What makes African tech exciting is the growing bouquet of content being developed by locals to suit local needs. But global players like Facebook and Google are taking notice of the continent too. In September 2016, Facebook CEO Mark Zuckerberg visited Nigeria and Kenya. Earlier this year he invested US$24m in a Nigerian start-up that incubates software developers and links them with employers.
In 2013, then chairman of Google, Eric Schmidt (now the executive chairman of Alphabet, the parent company of Google), visited sub Saharan Africa. Through Project Link, Google was already laying fibre optic cables for faster, low-cost internet connectivity in Kampala, the Ugandan capital.
In 2014, together with the Rockefeller Foundation and the British Council, Google helped set up Digify Africa, an online digital training initiative based in South Africa. In 2016, the programme was launched in Nigeria and Kenya.
Google reckons there could be as many as 500 million African internet users by 2020, 40% of an expected population of 1.3 billion. In April this year, the company announced that it would train 1 million Africans in digital skills, mainly from South Africa, Nigeria and Kenya, by the end of 2017.
Policy has been slow to catch up
Not surprisingly, regulators are having a hard time catching up. With technologies advancing so fast, it is expensive to keep training regulators. That is, for those countries that are receptive to new technologies.
The value proposition is a major motivator. Many of the problems African governments are trying to solve could be fixed with technology.
However, some disruptions, such as social media, have not been beneficial for government, disrupting legacy approaches to managing the expectations of citizens. It is hard to spin evidence of bad governance when pictures and videos are readily available to all and sundry.
Ironically, African authorities have not been slow to adapt on this front. It is now customary for heads of state to have social media advisors as part of their public relations teams. Today it is often quipped that the Nigerian president has a larger social media relations team than he does an economic advisory one.
Building trust is crucial
The fundamental issue with technological innovations, especially in Africa, is trust. Taking notice of this, Jumia – Nigeria’s leading online retailer – employs the tagline ‘The online shop you can trust.’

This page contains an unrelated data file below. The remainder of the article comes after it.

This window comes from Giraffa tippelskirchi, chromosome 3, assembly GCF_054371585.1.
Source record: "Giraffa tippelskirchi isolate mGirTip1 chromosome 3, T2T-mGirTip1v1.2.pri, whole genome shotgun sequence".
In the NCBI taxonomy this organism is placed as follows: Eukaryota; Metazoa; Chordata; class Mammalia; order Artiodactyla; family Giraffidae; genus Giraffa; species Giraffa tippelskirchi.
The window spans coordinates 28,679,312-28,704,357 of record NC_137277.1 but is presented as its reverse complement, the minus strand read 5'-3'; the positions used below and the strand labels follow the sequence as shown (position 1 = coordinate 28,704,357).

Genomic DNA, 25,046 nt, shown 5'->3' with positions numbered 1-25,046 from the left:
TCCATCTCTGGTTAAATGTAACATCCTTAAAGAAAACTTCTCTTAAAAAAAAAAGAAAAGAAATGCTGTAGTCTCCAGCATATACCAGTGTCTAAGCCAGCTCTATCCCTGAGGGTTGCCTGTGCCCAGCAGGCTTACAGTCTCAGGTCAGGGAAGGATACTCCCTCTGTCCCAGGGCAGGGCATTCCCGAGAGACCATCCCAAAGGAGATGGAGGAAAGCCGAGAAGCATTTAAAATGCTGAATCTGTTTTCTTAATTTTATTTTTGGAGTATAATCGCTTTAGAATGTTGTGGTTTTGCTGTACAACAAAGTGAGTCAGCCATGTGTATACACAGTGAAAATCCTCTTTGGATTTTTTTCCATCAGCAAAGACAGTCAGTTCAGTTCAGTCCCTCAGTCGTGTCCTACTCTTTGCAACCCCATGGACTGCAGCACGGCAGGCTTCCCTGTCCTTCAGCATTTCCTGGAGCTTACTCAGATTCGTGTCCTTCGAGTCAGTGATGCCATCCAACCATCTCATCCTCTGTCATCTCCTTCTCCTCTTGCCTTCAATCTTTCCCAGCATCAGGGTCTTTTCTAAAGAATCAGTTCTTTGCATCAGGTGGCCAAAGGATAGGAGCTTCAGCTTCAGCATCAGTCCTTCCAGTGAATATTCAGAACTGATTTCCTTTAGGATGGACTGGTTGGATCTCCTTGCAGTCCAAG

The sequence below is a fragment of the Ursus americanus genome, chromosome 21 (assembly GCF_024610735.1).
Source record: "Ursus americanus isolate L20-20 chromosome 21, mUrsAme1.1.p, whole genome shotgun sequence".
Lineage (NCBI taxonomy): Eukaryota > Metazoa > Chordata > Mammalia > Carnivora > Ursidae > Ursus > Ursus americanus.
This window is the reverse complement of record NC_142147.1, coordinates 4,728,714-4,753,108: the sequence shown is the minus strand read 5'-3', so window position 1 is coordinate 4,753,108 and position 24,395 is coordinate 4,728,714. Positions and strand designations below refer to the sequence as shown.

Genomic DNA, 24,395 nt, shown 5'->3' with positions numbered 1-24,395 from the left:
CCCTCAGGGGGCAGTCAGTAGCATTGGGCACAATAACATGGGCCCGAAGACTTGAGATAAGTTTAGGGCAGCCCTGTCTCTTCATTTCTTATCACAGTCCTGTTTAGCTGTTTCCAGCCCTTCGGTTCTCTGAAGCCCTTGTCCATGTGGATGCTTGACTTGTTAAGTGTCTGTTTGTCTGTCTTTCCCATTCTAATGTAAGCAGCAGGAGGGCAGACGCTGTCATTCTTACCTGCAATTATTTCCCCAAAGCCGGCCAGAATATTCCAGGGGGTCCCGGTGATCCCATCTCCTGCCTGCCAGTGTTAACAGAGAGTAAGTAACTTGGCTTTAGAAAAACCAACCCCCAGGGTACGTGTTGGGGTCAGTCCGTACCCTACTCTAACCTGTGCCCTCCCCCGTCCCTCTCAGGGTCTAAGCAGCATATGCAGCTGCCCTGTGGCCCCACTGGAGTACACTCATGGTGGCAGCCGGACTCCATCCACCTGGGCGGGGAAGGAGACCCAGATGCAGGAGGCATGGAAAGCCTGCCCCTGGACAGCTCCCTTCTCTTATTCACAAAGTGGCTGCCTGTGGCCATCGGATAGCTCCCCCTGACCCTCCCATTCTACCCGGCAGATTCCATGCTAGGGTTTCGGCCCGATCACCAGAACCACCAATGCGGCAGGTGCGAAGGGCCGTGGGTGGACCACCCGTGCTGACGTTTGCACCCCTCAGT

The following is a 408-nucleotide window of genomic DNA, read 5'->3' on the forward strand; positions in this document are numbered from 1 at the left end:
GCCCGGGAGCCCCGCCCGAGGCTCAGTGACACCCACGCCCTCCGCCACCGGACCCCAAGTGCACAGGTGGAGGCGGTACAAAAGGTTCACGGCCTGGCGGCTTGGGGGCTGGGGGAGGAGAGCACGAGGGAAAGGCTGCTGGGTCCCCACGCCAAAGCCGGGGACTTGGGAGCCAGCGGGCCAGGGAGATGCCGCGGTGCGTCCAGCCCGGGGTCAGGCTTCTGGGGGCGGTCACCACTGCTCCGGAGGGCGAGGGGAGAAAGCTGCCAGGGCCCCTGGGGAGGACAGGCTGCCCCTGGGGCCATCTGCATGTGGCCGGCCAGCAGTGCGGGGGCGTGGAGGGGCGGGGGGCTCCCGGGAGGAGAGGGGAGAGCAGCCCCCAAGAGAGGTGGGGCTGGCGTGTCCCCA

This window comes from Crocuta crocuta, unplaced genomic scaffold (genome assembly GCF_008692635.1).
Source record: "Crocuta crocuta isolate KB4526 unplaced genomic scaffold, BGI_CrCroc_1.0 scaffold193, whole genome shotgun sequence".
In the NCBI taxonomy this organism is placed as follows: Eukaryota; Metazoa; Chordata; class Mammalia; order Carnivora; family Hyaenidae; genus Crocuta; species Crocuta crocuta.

But despite this, many of Jumia’s customers, in Nigeria at least, still prefer to pay for their packages only when they receive them at the door. So Jumia staff make deliveries with portable payment terminals in hand. Such trust issues are virtually non-existent in developed markets.
Speed of internet connections a market waiting to be tapped
Investors looking to leverage African tech might want to start with internet speed. Facebook’s Mark Zuckerberg recognises this. His plan to beam free internet to African countries via satellites is probably not a bad idea – and it already has telecom firms very nervous.
Governments could certainly do more. They could make WiFi readily available for free in major cities, and later in rural areas, too.
African private sector actors are not waiting. Project Isizwe is an initiative by Alan Knott-Craig, former chief executive of Vodacom. The initiative plans to provide free WiFi to poor areas in South Africa, and currently has at least 2 million active users.
In October 2016, Côte d’Ivoire announced it would invest $170m to expand the country’s fibre optic network by 5,000 km. The project, which would involve the laying of three undersea cables, is expected to take up to 24 months. When completed, Côte d’Ivoire’s fibre optic network will be about 7,000 km long, and could crash the country’s high internet prices.
The relatively high costs of doing business in Africa can be – and are already being – greatly reduced using technology. Advertising on social media and other online outlets is not as expensive as traditional media, for instance. With increasing internet access, African consumers can also be reached directly for product ideas, testing and feedback. They have more and more power, too, and, with help from giants like Google and Facebook, are increasingly savvy. Both the public and private sectors must learn to adapt, or risk becoming irrelevant.
Rafiq Raji is an adjunct researcher at the NTU-SBF Centre for African Studies, a trilateral platform for government, business and academia to promote knowledge and expertise on Africa, established by Nanyang Technological University and the Singapore Business Federation.
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